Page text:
Adams v. Owens-Illinois, Inc.

Decision Date01 September 1996
Docket NumberNo. 1167,INC,OWENS-ILLINOI,1167
Citation119 Md.App. 395,705 A.2d 58
Parties, Prod.Liab.Rep. (CCH) P 15,171 Bill ADAMS, et al. v., et al. ,
CourtCourt of Special Appeals of Maryland

Harry Goldman, Jr. (Goldman, Skeen & Wadler, P.A., on the brief), Baltimore, for Appellants.

B. Ford Davis, Whiteford, Taylor & Preston, Baltimore, for ACandS, Inc.

Edward F. Houff, Church & Houff, P.A., Baltimore, Michael N. Weathersby, Evert & Weathersby, Atlanta, GA, for Foster Wheeler Corp. and Foster Wheeler Corp.

John P. Sweeney, Miles & Stockbridge, Baltimore, for Owens Corning.

Douglas D. Connah, Jr., Craig E. Smith, Venable, Baetjer and Howard, Baltimore, for Bethlehem Steel Corp.

Donald S. Meringer, Danaher, Tedford, Lagnese & Neal, P.C., Baltimore, for Pittsburgh-Corning Corp.

Deborah L. Robinson, Kenny, Vettori & Robinson, P.A., Baltimore, for John Crane Inc.

Robert L. Lynott, Thomas & Libowitz, P.A., Baltimore, for Hopeman Bros., Inc.

Warren N. Weaver, Thurman W. Zollicoffer, Jr., Whiteford, Taylor & Preston, Baltimore, for Porter Hayden, Inc.

Argued before DAVIS and SALMON, JJ., and JAMES S. GETTY, Judge (retired), Specially Assigned.

JAMES S. GETTY, Judge (retired), Specially Assigned.

This is an appeal from jury verdicts in nine asbestos cases that were consolidated for trial in the Circuit Court for Baltimore City. The trial judge (Pines, J.) also consolidated 159 additional asbestos cases involving eleven corporate defendants. The verdicts at trial, therefore, were binding as to negligence and product liability in all of the consolidated cases.

The complexity of the cases is best illustrated by the length of the trial. The plaintiffs' cases consumed forty-two trial days, and the defendants' presentation lasted nineteen days. The entire case, from jury selection until the verdicts were rendered, lasted approximately six months, beginning January 17, 1995, and ending July 26, 1995. The jury deliberated for fifteen and one-half hours over a three-day period.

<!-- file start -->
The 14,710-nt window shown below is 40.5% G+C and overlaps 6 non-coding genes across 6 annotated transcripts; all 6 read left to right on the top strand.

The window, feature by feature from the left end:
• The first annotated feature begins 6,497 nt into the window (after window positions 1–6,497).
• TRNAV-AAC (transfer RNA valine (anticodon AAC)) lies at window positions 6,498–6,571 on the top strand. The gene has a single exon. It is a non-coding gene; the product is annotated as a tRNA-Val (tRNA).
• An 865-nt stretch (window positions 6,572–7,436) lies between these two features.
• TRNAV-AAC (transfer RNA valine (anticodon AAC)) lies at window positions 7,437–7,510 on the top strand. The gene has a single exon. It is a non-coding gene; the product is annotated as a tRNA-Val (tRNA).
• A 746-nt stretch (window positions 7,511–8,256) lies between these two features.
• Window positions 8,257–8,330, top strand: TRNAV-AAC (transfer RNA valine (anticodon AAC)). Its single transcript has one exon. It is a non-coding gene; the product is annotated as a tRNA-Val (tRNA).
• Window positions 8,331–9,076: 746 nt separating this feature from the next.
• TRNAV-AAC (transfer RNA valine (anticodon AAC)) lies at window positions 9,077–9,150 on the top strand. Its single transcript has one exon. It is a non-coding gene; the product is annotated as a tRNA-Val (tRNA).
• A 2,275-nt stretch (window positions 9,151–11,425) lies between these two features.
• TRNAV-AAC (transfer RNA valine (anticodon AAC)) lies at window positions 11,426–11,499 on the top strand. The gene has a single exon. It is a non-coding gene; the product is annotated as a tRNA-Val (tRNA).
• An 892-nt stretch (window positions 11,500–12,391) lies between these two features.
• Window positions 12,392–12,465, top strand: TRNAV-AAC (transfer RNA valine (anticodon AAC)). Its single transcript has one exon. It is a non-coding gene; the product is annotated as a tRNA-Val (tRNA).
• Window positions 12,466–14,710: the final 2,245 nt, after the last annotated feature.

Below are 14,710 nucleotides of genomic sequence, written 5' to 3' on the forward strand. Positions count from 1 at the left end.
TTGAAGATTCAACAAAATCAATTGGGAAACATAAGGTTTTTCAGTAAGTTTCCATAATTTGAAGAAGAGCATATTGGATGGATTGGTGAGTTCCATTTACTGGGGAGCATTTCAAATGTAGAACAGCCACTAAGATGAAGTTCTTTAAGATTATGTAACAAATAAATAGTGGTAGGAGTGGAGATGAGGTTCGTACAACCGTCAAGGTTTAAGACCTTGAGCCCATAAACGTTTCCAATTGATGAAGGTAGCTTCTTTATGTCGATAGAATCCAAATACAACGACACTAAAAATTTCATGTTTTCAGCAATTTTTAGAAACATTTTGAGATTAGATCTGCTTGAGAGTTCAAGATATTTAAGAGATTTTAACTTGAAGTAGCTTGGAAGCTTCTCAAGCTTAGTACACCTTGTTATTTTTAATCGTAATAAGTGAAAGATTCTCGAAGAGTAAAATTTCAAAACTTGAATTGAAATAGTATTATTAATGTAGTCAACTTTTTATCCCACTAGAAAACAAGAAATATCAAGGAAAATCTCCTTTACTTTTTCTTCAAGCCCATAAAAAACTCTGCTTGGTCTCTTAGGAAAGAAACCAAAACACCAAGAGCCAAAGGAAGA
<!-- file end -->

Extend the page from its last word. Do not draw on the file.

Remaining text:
The plaintiffs and their alleged asbestos-related diseases were:

1. Estate of George Best and surviving widow, Almetta Best, laryngeal cancer.

2. Thomas Birchett and Louise Birchett, lung cancer.

3. Estate of Abram Hedges and surviving widow, Marie Hedges, lung cancer.

4. Estate of Hody Ruffin, colon cancer.

5. Dominic and Dossie D'Amico, asbestosis.

6. Edwin Wild and the Estate of Mary Wild, asbestosis.

7. Claim of Edwin Wild, Estate of Mary Wild and Edwin Wild, surviving husband, mesothelioma--death by household exposure.

8. Estate of Phillip Parsons and Elsie Parsons, surviving widow, mesothelioma.

9. Estate of Charles Drebing and Mildred Drebing, surviving widow, mesothelioma.

The jury returned verdicts for the defendants in the first seven cases set forth above, and plaintiffs' verdicts in cases numbered eight and nine. The damages awarded in the Parsons case included no damages for wrongful death, and $86,000 in the estate case. In Drebing, the jury allowed compensatory damages in the amount of $112,500 to Mildred Drebing. In the Personal Representative's case, no damages were awarded for pain and suffering, or for medical and funeral expenses. Appellants allege that the defendants had agreed to the $2,000 statutory amount of funeral expenses and that $42,981 in medical bills for Drebing's last illness were proved. 1